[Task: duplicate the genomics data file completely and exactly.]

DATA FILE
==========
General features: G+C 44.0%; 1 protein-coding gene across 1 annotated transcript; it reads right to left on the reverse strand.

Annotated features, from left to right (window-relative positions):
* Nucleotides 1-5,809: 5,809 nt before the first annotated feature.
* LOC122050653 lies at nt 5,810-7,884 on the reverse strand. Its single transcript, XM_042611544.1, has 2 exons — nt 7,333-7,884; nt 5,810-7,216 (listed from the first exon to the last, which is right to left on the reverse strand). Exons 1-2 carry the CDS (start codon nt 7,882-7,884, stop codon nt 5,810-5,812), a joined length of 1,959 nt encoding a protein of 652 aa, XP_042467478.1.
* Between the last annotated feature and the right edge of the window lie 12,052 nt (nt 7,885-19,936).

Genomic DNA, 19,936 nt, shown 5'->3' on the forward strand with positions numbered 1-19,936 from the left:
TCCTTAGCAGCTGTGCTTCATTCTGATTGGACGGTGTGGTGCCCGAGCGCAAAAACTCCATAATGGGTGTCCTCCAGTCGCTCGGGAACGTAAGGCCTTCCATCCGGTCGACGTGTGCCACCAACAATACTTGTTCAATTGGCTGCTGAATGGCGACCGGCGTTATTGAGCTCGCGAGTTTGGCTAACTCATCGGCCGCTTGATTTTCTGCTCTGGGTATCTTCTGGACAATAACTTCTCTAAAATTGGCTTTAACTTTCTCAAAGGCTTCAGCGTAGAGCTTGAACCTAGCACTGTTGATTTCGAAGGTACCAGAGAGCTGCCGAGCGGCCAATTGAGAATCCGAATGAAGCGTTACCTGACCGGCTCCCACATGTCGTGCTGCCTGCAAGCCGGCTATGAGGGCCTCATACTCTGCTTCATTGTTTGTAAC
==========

General features: G+C 44.0%; 1 protein-coding gene across 1 annotated transcript; it reads right to left on the reverse strand.

Annotated features, from left to right (window-relative positions):
* Nucleotides 1-5,809: 5,809 nt before the first annotated feature.
* LOC122050653 lies at nt 5,810-7,884 on the reverse strand. Its single transcript, XM_042611544.1, has 2 exons — nt 7,333-7,884; nt 5,810-7,216 (listed from the first exon to the last, which is right to left on the reverse strand). Exons 1-2 carry the CDS (start codon nt 7,882-7,884, stop codon nt 5,810-5,812), a joined length of 1,959 nt encoding a protein of 652 aa, XP_042467478.1.
* Between the last annotated feature and the right edge of the window lie 12,052 nt (nt 7,885-19,936).

Genomic DNA, 19,936 nt, shown 5'->3' on the forward strand with positions numbered 1-19,936 from the left:
TCCTTAGCAGCTGTGCTTCATTCTGATTGGACGGTGTGGTGCCCGAGCGCAAAAACTCCATAATGGGTGTCCTCCAGTCGCTCGGGAACGTAAGGCCTTCCATCCGGTCGACGTGTGCCACCAACAATACTTGTTCAATTGGCTGCTGAATGGCGACCGGCGTTATTGAGCTCGCGAGTTTGGCTAACTCATCGGCCGCTTGATTTTCTGCTCTGGGTATCTTCTGGACAATAACTTCTCTAAAATTGGCTTTAACTTTCTCAAAGGCTTCAGCGTAGAGCTTGAACCTAGCACTGTTGATTTCGAAGGTACCAGAGAGCTGCCGAGCGGCCAATTGAGAATCCGAATGAAGCGTTACCTGACCGGCTCCCACATGTCGTGCTGCCTGCAAGCCGGCTATGAGGGCCTCATACTCTGCTTCATTGTTTGTAAC